Many of us do not want to ask for help because it reveals a lack of knowledge. If I admit that I don’t know how to do something, people will realize I am a fraud! These are the irrational things we tell ourselves. Now that I am on the other side of this experience, I cannot reiterate enough to students that the questions we do not ask matter more than the questions we end up asking. Asking questions projects an attitude of engagement, curiosity, and openness to learning. Being unwilling to admit you need help in the moments when you are struggling will only create a wall between yourself and who you can be. As a supervisor, I can always see when a student is struggling or in need of help. It does not matter how much you pretend that you have it all together or that you can figure it out independently. It is our job to see through that facade and to provide you with guidance. This is different than the expectations a professor may have had and a future employer will likely dedicate to you. The uniqueness to this short relationship between yourself and your supervisor is what can make it so special.

What is of utmost importance for students to know is that the responsibility of admitting that you need help and asking for it is ultimately up to you. I can certainly point out to a student that it seems like they are struggling but the amount of ownership and growth in those moments will be significantly smaller compared to if the student had pointed it out themselves. Whether you embrace that you are limited in knowledge in certain areas is entirely up to you. Taking advantage of the experts in the room, both your supervisor(s) and other professionals is up to you. Presenting ideas for thoughts, opinions, and responses from others is up to you. Take advantage of someone who is solely there for 6 months to provide you with encouragement, feedback, challenges, and to answer your questions.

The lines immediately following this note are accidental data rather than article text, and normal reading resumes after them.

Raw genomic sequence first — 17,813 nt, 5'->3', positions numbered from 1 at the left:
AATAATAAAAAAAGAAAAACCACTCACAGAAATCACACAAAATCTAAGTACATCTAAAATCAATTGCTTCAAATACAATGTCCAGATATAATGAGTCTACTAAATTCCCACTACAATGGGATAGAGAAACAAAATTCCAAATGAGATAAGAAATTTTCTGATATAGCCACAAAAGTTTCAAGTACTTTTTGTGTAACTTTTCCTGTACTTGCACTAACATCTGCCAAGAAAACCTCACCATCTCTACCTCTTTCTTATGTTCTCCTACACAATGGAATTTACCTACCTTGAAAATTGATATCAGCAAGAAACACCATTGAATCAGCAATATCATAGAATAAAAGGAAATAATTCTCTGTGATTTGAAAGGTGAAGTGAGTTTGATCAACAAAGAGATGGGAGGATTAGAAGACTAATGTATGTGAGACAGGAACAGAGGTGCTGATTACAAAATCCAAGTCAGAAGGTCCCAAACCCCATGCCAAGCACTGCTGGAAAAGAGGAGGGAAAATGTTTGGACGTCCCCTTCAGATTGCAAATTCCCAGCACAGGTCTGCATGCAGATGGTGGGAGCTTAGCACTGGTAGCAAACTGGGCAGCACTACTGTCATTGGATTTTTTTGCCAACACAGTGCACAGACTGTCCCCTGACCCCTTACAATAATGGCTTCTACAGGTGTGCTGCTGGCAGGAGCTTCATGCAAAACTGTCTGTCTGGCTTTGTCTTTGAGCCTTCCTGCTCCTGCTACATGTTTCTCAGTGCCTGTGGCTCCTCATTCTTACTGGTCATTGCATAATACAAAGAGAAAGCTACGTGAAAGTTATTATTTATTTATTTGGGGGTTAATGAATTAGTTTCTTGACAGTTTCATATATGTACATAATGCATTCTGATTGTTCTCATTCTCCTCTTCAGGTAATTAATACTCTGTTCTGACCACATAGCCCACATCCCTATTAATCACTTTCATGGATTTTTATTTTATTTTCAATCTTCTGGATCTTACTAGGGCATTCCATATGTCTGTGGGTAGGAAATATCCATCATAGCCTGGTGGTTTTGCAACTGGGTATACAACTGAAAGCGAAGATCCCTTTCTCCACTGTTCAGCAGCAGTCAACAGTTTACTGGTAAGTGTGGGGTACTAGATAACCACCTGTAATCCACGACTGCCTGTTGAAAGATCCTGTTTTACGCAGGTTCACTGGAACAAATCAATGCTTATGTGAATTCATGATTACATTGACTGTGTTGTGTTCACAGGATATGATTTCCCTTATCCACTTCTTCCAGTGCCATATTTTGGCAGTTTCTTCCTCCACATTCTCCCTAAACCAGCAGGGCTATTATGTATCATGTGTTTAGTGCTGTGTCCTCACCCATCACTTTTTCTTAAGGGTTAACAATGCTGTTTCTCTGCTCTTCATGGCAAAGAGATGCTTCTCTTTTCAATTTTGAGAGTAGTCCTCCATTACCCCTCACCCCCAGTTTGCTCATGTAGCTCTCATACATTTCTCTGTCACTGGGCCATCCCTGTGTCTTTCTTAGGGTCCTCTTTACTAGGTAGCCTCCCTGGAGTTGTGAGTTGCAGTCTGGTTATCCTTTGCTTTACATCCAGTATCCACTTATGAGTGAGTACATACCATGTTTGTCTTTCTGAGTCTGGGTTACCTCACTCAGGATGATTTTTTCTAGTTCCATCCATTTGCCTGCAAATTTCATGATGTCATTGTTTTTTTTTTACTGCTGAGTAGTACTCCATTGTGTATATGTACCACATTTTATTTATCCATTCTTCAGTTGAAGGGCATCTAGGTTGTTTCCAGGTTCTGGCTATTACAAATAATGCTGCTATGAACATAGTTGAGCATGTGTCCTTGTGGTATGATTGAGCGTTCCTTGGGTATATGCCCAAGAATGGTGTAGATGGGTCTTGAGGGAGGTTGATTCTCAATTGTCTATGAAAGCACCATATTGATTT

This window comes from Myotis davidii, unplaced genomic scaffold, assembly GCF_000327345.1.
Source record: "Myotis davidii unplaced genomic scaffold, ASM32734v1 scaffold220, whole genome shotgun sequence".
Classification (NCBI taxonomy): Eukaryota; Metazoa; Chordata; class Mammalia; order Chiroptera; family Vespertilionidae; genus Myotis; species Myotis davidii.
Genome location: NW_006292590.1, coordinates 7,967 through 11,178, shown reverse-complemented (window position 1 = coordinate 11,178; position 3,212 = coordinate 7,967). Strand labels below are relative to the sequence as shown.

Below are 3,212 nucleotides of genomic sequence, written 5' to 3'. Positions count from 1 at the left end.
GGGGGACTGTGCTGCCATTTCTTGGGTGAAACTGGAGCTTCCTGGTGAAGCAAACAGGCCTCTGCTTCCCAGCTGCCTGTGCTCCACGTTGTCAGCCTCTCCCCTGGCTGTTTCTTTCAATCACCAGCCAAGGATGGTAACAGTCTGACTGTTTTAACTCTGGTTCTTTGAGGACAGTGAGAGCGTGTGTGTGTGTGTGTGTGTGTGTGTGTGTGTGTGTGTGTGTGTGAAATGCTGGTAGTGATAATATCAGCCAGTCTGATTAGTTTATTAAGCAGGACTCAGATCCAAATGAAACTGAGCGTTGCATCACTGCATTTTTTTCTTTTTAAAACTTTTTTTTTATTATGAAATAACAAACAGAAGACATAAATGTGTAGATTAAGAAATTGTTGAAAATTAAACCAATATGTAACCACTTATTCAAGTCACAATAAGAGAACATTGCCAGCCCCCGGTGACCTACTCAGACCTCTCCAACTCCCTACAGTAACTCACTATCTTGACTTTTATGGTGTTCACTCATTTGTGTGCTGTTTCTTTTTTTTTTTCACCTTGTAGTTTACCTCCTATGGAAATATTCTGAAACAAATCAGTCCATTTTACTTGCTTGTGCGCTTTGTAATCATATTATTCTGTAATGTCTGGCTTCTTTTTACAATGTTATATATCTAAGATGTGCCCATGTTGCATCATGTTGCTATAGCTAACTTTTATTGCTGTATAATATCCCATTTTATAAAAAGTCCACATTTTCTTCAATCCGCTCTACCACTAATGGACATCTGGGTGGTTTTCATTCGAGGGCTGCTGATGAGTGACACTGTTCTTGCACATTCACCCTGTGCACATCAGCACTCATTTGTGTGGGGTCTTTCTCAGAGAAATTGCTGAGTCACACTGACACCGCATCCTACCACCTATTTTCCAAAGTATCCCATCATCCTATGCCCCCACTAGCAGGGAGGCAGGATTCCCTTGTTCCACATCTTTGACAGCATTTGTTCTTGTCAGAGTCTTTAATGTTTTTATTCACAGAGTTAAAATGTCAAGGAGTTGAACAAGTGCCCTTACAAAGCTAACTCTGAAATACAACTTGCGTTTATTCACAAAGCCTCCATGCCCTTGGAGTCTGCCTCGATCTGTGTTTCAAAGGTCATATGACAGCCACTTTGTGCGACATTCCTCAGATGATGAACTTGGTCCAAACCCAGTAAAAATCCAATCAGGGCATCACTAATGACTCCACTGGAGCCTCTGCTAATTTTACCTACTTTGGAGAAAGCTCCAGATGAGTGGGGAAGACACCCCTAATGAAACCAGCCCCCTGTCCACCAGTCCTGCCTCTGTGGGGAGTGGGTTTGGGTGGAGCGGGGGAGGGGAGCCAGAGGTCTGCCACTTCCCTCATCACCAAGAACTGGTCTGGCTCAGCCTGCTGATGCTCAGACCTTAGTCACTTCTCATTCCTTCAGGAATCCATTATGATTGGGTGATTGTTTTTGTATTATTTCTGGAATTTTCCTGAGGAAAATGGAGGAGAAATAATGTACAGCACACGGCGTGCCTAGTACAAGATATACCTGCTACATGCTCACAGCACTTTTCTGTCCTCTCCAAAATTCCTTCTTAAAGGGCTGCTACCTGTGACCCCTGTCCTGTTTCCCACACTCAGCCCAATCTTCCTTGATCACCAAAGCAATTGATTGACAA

Arriving at internship after years of studying is certainly the light at the end of the tunnel. It can be easy to focus on simply completing internship in order to get to “real life.” I cannot stress enough to students that internship is a great opportunity to experiment while having a safety net. No other times in your career will you be given the opportunity to try things while having someone else be there as backup in case you fail. Take advantage of this time. Every missed opportunity to be vulnerable and admit uncertainty is a guaranteed unanswered question as a new professional when you are (likely) on your own.

Do not let yourself be prideful or assume that you are ready to be the best professional you can be, all independently. Know that your greatest strengths also are likely your greatest weaknesses. Be excited and proud of your opportunity to be given guidance and support towards your potential as you learn, grow, and push the boundaries of your comfort zone. Trust that supervisors have chosen to be supervisors because they care about students and the future of the profession. Embrace your opportunity ahead of you and know that you will ultimately be a different version of yourself on the other side regardless, so choose to take advantage of every opportunity to learn, fully.